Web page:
1,480 thoughts on “The Light of Comparison and Relationships”
The greatest gift we can give ourselves in life is to stay open and willing to ponder on what is presented. What we know to be true and of love, we hold dear, and what we know falls outside of this we simply let go of and move on.
In society we have a plethora of scales to measure up to and this keeps us busy and distracted to think that as long as we measure up to these scales then all is well. But meanwhile the Soul does not compare and does not measure, it simply gets on with life and love and takes each moment for what it is with no other factors allowed to complicate and interfere.
A very refreshing read indeed – When we compare there is always those who are ‘worse off’ and so this can justify our existence. But why focus on existence when we can have a life lived in truth?
Comparison could be used in a lot of ways, for example I could look back over my life and compare my past to now and see I am doing very well, and as a result sink into comfort instead of respond to the call to continue to grow.
Wise words Melinda – comparison is our downfall in so many ways!
Truth gets diluted, and so lost with comparison, ‘Comparison leads to compromise. Compromise leads to the acceptance of something that is less, and before long truth not only gets diluted, it no longer even appears on the horizon of our awareness.’
“In other words, how do we know we have found a relationship of love, and not just one of mutual convenience that serves to keep us blind to the true nature of our own existence?” Very direct and a great question to ask, and one that applies to all relationships. There are so few relationships that are actually based on love, not emotional love, but the love that our soul is, so as far as role models go there are not many to set the standard and inspire us into something greater. This in itself holds great purpose to develop my own relationships.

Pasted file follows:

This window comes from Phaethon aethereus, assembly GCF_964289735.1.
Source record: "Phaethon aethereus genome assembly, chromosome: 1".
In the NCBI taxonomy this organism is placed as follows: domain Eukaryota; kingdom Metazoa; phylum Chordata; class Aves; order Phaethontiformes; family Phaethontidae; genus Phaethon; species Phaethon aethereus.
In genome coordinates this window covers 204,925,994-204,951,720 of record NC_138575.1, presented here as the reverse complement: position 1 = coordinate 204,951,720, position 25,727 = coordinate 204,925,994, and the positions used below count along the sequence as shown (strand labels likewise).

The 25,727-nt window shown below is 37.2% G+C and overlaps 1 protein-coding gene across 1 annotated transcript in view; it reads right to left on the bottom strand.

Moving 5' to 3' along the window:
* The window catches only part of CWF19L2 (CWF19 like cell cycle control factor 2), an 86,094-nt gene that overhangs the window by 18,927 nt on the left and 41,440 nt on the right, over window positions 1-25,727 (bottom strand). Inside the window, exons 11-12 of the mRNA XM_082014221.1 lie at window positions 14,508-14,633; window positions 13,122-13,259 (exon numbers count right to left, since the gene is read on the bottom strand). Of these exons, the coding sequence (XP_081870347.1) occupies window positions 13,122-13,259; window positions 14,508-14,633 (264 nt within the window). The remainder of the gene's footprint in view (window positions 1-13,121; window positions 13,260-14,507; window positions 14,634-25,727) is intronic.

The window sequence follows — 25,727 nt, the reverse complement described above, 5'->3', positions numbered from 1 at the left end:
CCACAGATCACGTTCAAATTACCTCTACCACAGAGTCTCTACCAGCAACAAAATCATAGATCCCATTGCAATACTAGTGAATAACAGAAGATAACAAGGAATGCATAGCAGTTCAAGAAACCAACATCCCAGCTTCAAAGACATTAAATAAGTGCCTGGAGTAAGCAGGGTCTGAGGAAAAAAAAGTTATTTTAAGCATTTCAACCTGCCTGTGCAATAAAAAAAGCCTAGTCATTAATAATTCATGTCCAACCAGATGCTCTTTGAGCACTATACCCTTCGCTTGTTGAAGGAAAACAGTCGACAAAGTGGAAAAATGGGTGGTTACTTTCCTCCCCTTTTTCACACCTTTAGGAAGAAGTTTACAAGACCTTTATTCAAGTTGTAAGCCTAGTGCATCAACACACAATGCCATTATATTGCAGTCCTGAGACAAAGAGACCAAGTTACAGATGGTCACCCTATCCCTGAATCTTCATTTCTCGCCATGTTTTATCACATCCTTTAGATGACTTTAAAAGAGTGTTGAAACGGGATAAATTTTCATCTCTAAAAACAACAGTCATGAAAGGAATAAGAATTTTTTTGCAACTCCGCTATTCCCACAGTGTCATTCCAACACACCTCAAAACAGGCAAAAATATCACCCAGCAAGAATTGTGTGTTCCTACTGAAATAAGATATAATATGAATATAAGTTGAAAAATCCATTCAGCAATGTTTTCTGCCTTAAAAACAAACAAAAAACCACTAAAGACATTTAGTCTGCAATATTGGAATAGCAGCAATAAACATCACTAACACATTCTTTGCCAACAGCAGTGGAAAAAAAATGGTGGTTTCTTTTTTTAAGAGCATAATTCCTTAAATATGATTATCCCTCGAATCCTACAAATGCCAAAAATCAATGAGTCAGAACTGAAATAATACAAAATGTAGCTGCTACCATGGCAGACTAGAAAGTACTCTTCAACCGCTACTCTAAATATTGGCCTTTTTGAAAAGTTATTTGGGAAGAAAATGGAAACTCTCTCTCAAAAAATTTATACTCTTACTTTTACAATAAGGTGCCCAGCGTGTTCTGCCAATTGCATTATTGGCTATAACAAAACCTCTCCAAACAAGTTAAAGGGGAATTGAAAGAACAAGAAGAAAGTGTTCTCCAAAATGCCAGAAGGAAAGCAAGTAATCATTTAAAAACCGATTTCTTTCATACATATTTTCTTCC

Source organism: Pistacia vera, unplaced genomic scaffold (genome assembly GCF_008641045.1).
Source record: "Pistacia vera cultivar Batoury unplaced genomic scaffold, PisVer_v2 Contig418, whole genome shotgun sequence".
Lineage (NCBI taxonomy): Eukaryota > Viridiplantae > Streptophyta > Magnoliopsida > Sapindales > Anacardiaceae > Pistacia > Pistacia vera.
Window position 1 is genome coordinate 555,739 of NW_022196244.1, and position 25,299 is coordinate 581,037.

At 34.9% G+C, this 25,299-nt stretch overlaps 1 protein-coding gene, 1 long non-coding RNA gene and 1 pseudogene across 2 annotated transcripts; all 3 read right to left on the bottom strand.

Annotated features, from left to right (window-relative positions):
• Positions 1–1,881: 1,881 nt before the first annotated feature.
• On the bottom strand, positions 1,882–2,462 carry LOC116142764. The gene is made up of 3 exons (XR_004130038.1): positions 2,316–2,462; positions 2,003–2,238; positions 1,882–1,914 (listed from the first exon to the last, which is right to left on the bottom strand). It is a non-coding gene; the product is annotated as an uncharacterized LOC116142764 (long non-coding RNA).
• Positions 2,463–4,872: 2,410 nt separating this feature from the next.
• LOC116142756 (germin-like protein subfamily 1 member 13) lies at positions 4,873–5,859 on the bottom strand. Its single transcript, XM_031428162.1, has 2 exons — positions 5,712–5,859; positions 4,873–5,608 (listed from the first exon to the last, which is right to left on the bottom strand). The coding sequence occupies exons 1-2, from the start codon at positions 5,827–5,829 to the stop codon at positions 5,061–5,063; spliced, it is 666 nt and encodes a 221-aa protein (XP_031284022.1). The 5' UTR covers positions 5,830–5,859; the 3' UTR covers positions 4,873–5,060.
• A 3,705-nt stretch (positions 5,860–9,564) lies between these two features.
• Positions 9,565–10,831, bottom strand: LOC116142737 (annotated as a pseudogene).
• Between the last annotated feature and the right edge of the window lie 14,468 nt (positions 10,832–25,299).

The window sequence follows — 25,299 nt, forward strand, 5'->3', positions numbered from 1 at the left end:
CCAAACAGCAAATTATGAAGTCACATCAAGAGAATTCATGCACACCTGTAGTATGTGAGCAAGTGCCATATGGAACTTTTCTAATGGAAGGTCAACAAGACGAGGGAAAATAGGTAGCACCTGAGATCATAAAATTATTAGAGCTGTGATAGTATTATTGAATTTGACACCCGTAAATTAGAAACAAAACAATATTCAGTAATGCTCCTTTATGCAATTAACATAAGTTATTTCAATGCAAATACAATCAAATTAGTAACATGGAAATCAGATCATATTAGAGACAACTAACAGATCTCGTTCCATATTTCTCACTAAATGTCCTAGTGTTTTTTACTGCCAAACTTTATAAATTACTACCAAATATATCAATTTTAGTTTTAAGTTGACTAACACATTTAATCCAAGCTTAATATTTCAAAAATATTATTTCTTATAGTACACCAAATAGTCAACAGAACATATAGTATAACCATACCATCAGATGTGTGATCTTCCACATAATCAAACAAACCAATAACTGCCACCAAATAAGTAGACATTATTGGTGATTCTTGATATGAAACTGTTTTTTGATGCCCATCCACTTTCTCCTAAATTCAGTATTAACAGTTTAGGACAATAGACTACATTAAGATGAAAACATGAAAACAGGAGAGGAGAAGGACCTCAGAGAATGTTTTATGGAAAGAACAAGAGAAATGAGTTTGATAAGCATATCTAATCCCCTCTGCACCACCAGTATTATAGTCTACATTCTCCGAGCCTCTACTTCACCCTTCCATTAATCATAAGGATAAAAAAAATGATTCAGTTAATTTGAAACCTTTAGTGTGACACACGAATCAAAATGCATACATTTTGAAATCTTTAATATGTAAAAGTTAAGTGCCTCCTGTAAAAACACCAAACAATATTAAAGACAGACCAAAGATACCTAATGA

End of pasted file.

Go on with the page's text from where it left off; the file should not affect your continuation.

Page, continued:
Adam the other word to use here is Standards, we are lowering the standards of our society so quickly and they are seemingly being accepted without question. I wonder where it will lead us in the end. It’s as though we are disconnecting to reality and making it whatever we want it to be, not what it is in truth.
“How do we know that we have not just found a person who does not push our buttons, who by silent agreement does not challenge our preconceived notion of what we want the world to be?” ah Adam, you have described how my relationship with my partner used to be in a nutshell. A silent agreement that not only would we not push each other’s buttons but also that we wouldn’t lift each other up to our highest potential either. It was a relationship built purely on keeping the other as well as ourselves in comfort. After waking up to what was really going on we have now committed to being as truthful as possible with one another and also committed to becoming more intimate with one another, true intimacy having previously not been in our relationship at all.
Alexis these last few weeks it has been interesting to observe just how much people want everything to stay the same they don’t want anyone to rock the boat of comfort so that we don’t as you say reach our highest potential. I have always known it but to actually feel it in my body this makes a difference it’s as though I have stepped back enough so that I can allow myself some space to realise the game and the part I have been playing up until now.
There is no truth in comparison as our image of ourselves is completely arbitrary and our impression of another is also arbitrary and so we are trying to compare two things that are in truth unknowns and two unknowns that are also in a constant state of energetic movement. It actually is quite non-sensical when you really think about it.
Comparing our relationships or anything for that matter to something that is ‘worse’ than ours is a very misleading thing to do and can trick us into believing that what we have or are doing is ok. I used to think that because my partner and I didn’t argue and because, compared to most couples we got on in a way that was relatively harmonious that we had a great relationship. It came as quite a shock to realise that this actually wasn’t the case at all and that our relationship lacked both truth and true intimacy.